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International Journal of Agronomy
Volume 2013, Article ID 429294, 6 pages
Research Article

Physiology of Glyphosate-Resistant and Glyphosate-Susceptible Palmer Amaranth (Amaranthus palmeri) Biotypes Collected from North Carolina

1Department of Crop and Soil Sciences, University of Georgia, P.O. Box 8112, Statesboro, GA 30460, USA
2Department of Horticultural Science, North Carolina State University, Box 7609, Raleigh, NC 27695, USA
3Department of Crop Science, North Carolina State University, Box 7620, Raleigh, NC 27695-7620, USA

Received 11 April 2013; Accepted 8 July 2013

Academic Editor: Kent Burkey

Copyright © 2013 Jared R. Whitaker et al. This is an open access article distributed under the Creative Commons Attribution License, which permits unrestricted use, distribution, and reproduction in any medium, provided the original work is properly cited.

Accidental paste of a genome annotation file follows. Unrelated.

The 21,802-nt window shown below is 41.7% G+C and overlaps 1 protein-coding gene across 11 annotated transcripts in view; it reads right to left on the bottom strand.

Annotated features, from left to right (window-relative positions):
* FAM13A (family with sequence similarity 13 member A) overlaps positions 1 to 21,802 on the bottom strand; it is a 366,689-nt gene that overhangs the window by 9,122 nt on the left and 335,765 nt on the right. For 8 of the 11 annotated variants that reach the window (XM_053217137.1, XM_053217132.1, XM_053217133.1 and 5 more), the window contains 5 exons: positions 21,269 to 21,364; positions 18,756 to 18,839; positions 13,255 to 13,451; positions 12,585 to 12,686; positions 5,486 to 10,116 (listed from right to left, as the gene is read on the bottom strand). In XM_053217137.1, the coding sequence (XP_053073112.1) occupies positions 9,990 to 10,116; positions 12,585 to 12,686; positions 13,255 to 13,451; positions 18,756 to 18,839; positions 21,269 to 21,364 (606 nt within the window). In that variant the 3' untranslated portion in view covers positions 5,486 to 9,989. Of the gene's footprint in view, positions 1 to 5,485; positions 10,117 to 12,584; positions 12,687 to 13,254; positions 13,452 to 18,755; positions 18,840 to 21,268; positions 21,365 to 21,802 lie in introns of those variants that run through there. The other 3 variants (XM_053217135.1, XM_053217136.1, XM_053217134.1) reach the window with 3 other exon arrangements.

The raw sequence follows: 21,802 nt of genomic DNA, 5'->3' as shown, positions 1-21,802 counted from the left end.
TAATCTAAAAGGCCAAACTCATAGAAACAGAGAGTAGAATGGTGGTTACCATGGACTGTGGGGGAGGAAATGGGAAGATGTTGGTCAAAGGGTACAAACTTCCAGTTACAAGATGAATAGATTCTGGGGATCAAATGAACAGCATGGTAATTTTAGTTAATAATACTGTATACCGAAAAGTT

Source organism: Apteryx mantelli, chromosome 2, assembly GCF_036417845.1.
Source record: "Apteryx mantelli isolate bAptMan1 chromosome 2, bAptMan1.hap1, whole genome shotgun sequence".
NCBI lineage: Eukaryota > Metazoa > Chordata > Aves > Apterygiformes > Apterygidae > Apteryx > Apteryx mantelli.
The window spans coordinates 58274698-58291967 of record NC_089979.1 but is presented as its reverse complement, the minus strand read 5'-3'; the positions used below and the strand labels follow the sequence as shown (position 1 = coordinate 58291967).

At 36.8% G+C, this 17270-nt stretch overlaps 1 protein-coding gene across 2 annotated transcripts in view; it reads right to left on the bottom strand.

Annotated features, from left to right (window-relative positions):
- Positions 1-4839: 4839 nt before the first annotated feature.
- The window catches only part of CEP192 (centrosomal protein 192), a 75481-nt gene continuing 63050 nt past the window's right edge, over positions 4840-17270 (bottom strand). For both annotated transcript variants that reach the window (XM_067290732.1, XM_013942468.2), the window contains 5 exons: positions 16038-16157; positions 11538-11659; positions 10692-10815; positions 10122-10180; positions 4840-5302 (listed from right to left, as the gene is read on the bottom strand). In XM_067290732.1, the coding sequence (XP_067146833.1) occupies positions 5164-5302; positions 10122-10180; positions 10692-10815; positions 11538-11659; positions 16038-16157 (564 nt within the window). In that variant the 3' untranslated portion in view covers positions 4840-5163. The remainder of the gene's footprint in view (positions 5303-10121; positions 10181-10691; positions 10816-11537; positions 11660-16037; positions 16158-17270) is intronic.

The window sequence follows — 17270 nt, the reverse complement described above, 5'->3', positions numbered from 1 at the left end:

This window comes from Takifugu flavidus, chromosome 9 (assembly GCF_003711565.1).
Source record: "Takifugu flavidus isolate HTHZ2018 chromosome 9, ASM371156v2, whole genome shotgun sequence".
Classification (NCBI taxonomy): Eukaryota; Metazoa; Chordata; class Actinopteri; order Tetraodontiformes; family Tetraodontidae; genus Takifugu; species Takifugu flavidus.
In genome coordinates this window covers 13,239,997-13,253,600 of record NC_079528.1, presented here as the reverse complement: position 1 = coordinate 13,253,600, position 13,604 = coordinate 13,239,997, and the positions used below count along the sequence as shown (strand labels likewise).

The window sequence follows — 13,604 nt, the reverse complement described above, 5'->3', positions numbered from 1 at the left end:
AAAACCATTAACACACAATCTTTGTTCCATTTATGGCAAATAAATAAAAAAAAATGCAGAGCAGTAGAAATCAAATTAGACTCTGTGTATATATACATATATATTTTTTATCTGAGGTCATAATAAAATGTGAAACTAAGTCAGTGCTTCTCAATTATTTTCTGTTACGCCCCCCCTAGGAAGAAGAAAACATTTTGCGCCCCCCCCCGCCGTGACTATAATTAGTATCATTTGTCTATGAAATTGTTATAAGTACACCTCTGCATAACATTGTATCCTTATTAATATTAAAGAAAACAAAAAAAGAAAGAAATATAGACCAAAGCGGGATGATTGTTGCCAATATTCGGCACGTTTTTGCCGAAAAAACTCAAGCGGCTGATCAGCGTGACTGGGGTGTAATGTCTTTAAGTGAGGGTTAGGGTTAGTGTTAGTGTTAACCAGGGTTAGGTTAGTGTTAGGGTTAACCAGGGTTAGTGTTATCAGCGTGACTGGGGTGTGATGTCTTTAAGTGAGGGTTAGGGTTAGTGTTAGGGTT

Glyphosate-resistant (GR) biotypes of Palmer amaranth are now commonly found across the southern United States. Experiments were conducted to characterize physiological differences between a GR biotype and a glyphosate-susceptible (GS) biotype from North Carolina. The GR biotype had an 18-fold level of resistance based upon rates necessary to reduce shoot fresh weight 50%. Shikimate accumulated in both biotypes following glyphosate application, but greater concentrations were found in GS plants. Absorption and translocation of 14C-glyphosate were studied in both biotypes with and without an overspray with commercial glyphosate potassium salt (840 g ae ha−1) immediately prior to 14C-glyphosate application. Greater absorption was noted 6 h after treatment (HAT) in GS compared with GR plants, but no differences were observed at 12 to 72 HAT. Oversprayed plants absorbed 33 and 61% more 14C by 48 and 72 HAT, respectively, than plants not oversprayed. 14C distribution (above treated leaf, below treated leaf, roots) was similar in both biotypes. Together, these results suggest that resistance in this biotype is not due to an altered target enzyme or translocation but may be in part due to the rate of glyphosate absorption. These results also are consistent with resistance being due to increased gene copy number for the target enzyme.